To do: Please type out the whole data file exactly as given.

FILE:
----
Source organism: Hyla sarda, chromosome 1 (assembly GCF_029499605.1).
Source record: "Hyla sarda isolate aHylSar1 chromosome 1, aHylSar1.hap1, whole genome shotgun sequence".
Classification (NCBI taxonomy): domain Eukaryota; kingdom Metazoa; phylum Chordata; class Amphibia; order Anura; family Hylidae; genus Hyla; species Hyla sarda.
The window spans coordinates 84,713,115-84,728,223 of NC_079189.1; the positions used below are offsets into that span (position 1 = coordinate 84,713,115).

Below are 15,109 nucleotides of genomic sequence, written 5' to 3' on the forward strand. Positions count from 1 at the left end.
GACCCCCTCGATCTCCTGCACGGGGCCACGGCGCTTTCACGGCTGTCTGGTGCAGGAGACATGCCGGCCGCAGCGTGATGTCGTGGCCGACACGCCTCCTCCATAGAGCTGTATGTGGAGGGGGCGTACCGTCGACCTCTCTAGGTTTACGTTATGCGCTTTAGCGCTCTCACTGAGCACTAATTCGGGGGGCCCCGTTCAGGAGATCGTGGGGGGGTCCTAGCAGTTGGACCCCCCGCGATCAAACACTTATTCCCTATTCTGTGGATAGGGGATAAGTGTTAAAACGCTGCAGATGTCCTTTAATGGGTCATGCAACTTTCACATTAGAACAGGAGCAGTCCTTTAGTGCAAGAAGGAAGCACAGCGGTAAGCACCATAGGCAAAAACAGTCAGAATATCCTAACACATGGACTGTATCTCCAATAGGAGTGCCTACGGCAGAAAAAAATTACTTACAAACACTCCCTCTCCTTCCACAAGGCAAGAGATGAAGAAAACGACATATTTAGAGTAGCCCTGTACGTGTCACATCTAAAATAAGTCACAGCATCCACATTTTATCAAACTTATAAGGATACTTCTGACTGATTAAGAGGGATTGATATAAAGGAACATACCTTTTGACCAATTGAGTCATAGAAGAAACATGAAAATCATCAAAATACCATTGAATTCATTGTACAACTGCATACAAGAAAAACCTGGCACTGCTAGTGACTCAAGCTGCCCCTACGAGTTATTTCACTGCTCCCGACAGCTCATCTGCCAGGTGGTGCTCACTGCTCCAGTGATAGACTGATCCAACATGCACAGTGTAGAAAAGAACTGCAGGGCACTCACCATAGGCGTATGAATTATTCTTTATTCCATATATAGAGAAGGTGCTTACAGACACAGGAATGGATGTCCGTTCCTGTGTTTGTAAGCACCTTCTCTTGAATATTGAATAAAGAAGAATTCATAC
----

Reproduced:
Source organism: Hyla sarda, chromosome 1 (assembly GCF_029499605.1).
Source record: "Hyla sarda isolate aHylSar1 chromosome 1, aHylSar1.hap1, whole genome shotgun sequence".
Classification (NCBI taxonomy): domain Eukaryota; kingdom Metazoa; phylum Chordata; class Amphibia; order Anura; family Hylidae; genus Hyla; species Hyla sarda.
The window spans coordinates 84,713,115-84,728,223 of NC_079189.1; the positions used below are offsets into that span (position 1 = coordinate 84,713,115).

Below are 15,109 nucleotides of genomic sequence, written 5' to 3' on the forward strand. Positions count from 1 at the left end.
GACCCCCTCGATCTCCTGCACGGGGCCACGGCGCTTTCACGGCTGTCTGGTGCAGGAGACATGCCGGCCGCAGCGTGATGTCGTGGCCGACACGCCTCCTCCATAGAGCTGTATGTGGAGGGGGCGTACCGTCGACCTCTCTAGGTTTACGTTATGCGCTTTAGCGCTCTCACTGAGCACTAATTCGGGGGGCCCCGTTCAGGAGATCGTGGGGGGGTCCTAGCAGTTGGACCCCCCGCGATCAAACACTTATTCCCTATTCTGTGGATAGGGGATAAGTGTTAAAACGCTGCAGATGTCCTTTAATGGGTCATGCAACTTTCACATTAGAACAGGAGCAGTCCTTTAGTGCAAGAAGGAAGCACAGCGGTAAGCACCATAGGCAAAAACAGTCAGAATATCCTAACACATGGACTGTATCTCCAATAGGAGTGCCTACGGCAGAAAAAAATTACTTACAAACACTCCCTCTCCTTCCACAAGGCAAGAGATGAAGAAAACGACATATTTAGAGTAGCCCTGTACGTGTCACATCTAAAATAAGTCACAGCATCCACATTTTATCAAACTTATAAGGATACTTCTGACTGATTAAGAGGGATTGATATAAAGGAACATACCTTTTGACCAATTGAGTCATAGAAGAAACATGAAAATCATCAAAATACCATTGAATTCATTGTACAACTGCATACAAGAAAAACCTGGCACTGCTAGTGACTCAAGCTGCCCCTACGAGTTATTTCACTGCTCCCGACAGCTCATCTGCCAGGTGGTGCTCACTGCTCCAGTGATAGACTGATCCAACATGCACAGTGTAGAAAAGAACTGCAGGGCACTCACCATAGGCGTATGAATTATTCTTTATTCCATATATAGAGAAGGTGCTTACAGACACAGGAATGGATGTCCGTTCCTGTGTTTGTAAGCACCTTCTCTTGAATATTGAATAAAGAAGAATTCATAC